Can't use Google Nearby Share? Use open source Snapdrop instead
Nearby Share is a built-in feature on Android to share files with others using Bluetooth. Google launched a Windows preview of Nearby Share this week, but it is limited in several ways.
If enabled, it allows Windows users to send and receive files with Android devices. Sharing can be limited, e.g., to other devices owned or Google contacts.
Nearby Share has several limitations. First, that it is only available on Android and now also as a preview on Windows. Then, that it requires a Google account and that some functionality relies on contacts associated with that Google account.
What if there was an alternative, that is platform agnostic, does not require an account, and is available anywhere?
Snapdrop file sharing
Snapdrop is an open source service that is available as a web service. It works in any modern web browser that supports WebRTC, has plenty of "unofficial" instances available, and may also be set up by users on their own servers.
Here is how it works:
- Open a modern web browser on any device you own and load the Snapdrop website, or another instance. The official website was not working at the time, but some of the instances were.
- The device should receive a codename automatically.
- Now open the same website on another device. The web service should identify both devices automatically, if they are on the same network.
- In case they are not detected, select the link icon in both browsers and enter the code that is displayed in one of them. This pairs both devices, even if they are not connected to the same local network or if the detection fails to detect it.
- All that is left to do is click or tap on one of the devices to send files or messages. A left-click opens the file sending option, a right-click the message sending feature on PCs. On mobile devices. use short and long taps for the functionality.
Files are transferred using WebRTC. They are encrypted during transit and files are transferred directly between peers using the technology. Snapdrop can't view the files due to the encryption.
Probably the only issue right now is that the Snapdrop web service may go down at times. There are instances, but one has to trust these instances. The other option is to set up a Snapdrop instance and use it exclusively. The GitHub repository offers instructions on how to do so.
Snapdrop is a straightforward option to transfer files and messages between devices. It is a bit more comfortable if all devices are connected to the same network, but does not require this. The service is open source, platform agnostic and really easy to use.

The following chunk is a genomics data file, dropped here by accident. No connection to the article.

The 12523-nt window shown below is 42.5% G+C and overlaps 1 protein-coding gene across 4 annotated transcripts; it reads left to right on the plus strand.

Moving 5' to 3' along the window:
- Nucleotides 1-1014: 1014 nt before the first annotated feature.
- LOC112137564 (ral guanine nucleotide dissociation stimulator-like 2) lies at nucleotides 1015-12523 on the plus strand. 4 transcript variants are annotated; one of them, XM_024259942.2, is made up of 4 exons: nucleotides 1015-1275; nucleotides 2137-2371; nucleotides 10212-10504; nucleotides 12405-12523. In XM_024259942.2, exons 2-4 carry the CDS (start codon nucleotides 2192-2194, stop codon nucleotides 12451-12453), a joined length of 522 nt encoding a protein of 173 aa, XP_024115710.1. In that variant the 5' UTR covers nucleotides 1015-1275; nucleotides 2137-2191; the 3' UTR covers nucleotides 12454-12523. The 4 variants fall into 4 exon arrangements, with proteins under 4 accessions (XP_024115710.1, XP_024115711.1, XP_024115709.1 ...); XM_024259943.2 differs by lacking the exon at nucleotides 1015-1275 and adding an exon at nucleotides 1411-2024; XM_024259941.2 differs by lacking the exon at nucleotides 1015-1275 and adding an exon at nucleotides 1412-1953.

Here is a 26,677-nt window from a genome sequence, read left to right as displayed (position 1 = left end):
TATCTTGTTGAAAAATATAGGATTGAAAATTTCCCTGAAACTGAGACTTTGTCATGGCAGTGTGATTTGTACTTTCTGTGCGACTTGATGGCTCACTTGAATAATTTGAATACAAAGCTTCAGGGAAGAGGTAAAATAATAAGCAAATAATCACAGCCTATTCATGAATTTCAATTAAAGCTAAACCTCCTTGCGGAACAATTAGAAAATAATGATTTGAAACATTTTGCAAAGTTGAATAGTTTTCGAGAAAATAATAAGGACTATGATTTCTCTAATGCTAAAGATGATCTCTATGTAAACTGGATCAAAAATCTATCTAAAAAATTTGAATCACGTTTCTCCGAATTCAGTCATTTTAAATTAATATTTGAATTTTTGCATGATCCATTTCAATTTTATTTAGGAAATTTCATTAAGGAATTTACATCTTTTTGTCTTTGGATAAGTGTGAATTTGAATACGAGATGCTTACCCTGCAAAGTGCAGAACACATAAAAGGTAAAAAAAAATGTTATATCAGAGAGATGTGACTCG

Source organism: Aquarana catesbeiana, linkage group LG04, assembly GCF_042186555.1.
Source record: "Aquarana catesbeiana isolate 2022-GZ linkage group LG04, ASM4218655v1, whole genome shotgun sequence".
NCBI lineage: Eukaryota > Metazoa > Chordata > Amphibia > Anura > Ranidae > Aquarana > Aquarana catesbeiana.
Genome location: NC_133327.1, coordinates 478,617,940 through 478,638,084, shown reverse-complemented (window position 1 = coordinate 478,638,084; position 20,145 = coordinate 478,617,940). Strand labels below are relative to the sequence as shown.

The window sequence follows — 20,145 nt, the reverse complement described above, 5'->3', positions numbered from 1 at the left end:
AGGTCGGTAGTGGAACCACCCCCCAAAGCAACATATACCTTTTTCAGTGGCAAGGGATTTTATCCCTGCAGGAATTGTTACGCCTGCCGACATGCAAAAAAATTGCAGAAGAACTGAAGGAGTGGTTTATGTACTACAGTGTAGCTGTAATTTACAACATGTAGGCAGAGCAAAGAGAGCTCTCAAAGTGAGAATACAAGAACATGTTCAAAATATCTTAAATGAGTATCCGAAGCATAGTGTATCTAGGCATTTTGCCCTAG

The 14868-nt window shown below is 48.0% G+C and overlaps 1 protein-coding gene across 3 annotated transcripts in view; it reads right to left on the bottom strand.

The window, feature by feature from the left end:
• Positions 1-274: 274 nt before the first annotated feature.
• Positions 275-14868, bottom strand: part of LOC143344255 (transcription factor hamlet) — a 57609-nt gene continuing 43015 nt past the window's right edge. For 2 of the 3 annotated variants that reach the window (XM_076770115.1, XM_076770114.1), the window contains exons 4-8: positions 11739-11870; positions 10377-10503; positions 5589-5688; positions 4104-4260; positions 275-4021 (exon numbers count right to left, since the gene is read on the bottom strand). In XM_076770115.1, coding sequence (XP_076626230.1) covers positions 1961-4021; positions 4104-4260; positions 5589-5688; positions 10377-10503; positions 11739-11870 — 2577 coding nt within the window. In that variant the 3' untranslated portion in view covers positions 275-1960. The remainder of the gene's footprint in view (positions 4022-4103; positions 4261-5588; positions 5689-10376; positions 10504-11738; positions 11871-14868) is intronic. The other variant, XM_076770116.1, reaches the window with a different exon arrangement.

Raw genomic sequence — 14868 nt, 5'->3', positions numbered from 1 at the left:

Cautious users could encrypt files before they transfer them to add another layer of protection to the process.
Now You: how do you transfer files between devices?
“Files are transferred using WebRTC.”
Wait! You’ve told your readers to disable WebRTC due to privacy concerns.
Many readers may have even followed your manual directions: “You can do the same thing manually by setting media.peerconnection.enabled in about:config to false.”
Now, about face, forget privacy concerns and use a program that relies on WebRTC.
That’s silly when there are so many other options–several of which I mentioned in your first article on Google Nearby Share service.
The only devices I “trust” – to the degree I trust anything – is my phone and my home PC. The phone runs Android and the home PC run openSUSE Leap 15.4, which has KDE Connect, which is also installed on my phone. Trivial to move files from the PC to the phone using the Dolphin file browser. Slightly hard to move files from the phone to the PC – IF I try to use the KDE app. But why bother when I can see everything on the home PC file browser?
Now of course this is useless in transferring a file to someone else. Fortunately I never do that and wouldn’t trust opening my phone’s connections to anyone else’s malware-laden phone.
When it comes to transferring files when away from home, I could use OneDrive, PCloud or Google Drive, or JuiceSSH – if I had the SSH server active at home, which I don’t. I could also use a variety of VNC-type apps and home services – if I had them running, which I don’t. I don’t because I don’t transfer files from anywhere to home or to the phone when out and about.
I don’t even carry my phone when I’m out and about. :-)
See how simple that becomes? :-)
Remember good old SMB and FTP/FTPS/SFTP still work over the WLAN. Or just use Telegram or WhatsApp to send them over the web.